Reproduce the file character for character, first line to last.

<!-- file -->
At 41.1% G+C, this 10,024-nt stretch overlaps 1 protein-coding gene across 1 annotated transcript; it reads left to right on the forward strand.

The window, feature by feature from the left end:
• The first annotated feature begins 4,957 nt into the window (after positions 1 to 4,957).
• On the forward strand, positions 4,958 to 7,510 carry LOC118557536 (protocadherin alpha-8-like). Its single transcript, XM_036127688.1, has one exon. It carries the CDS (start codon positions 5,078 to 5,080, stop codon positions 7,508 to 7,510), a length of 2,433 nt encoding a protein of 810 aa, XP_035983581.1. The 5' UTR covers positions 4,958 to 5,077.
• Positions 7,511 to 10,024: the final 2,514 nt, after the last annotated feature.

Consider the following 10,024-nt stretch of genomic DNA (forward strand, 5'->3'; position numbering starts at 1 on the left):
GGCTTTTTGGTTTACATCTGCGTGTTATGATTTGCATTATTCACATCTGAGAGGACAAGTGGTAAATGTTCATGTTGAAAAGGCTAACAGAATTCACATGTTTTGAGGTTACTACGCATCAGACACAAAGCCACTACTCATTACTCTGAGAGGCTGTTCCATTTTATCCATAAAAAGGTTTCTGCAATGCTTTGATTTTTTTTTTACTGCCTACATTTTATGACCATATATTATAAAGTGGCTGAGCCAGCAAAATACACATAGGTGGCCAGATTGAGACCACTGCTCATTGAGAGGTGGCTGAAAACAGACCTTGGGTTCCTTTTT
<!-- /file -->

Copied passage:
At 41.1% G+C, this 10,024-nt stretch overlaps 1 protein-coding gene across 1 annotated transcript; it reads left to right on the forward strand.

The window, feature by feature from the left end:
• The first annotated feature begins 4,957 nt into the window (after positions 1 to 4,957).
• On the forward strand, positions 4,958 to 7,510 carry LOC118557536 (protocadherin alpha-8-like). Its single transcript, XM_036127688.1, has one exon. It carries the CDS (start codon positions 5,078 to 5,080, stop codon positions 7,508 to 7,510), a length of 2,433 nt encoding a protein of 810 aa, XP_035983581.1. The 5' UTR covers positions 4,958 to 5,077.
• Positions 7,511 to 10,024: the final 2,514 nt, after the last annotated feature.

Consider the following 10,024-nt stretch of genomic DNA (forward strand, 5'->3'; position numbering starts at 1 on the left):
GGCTTTTTGGTTTACATCTGCGTGTTATGATTTGCATTATTCACATCTGAGAGGACAAGTGGTAAATGTTCATGTTGAAAAGGCTAACAGAATTCACATGTTTTGAGGTTACTACGCATCAGACACAAAGCCACTACTCATTACTCTGAGAGGCTGTTCCATTTTATCCATAAAAAGGTTTCTGCAATGCTTTGATTTTTTTTTTACTGCCTACATTTTATGACCATATATTATAAAGTGGCTGAGCCAGCAAAATACACATAGGTGGCCAGATTGAGACCACTGCTCATTGAGAGGTGGCTGAAAACAGACCTTGGGTTCCTTTTT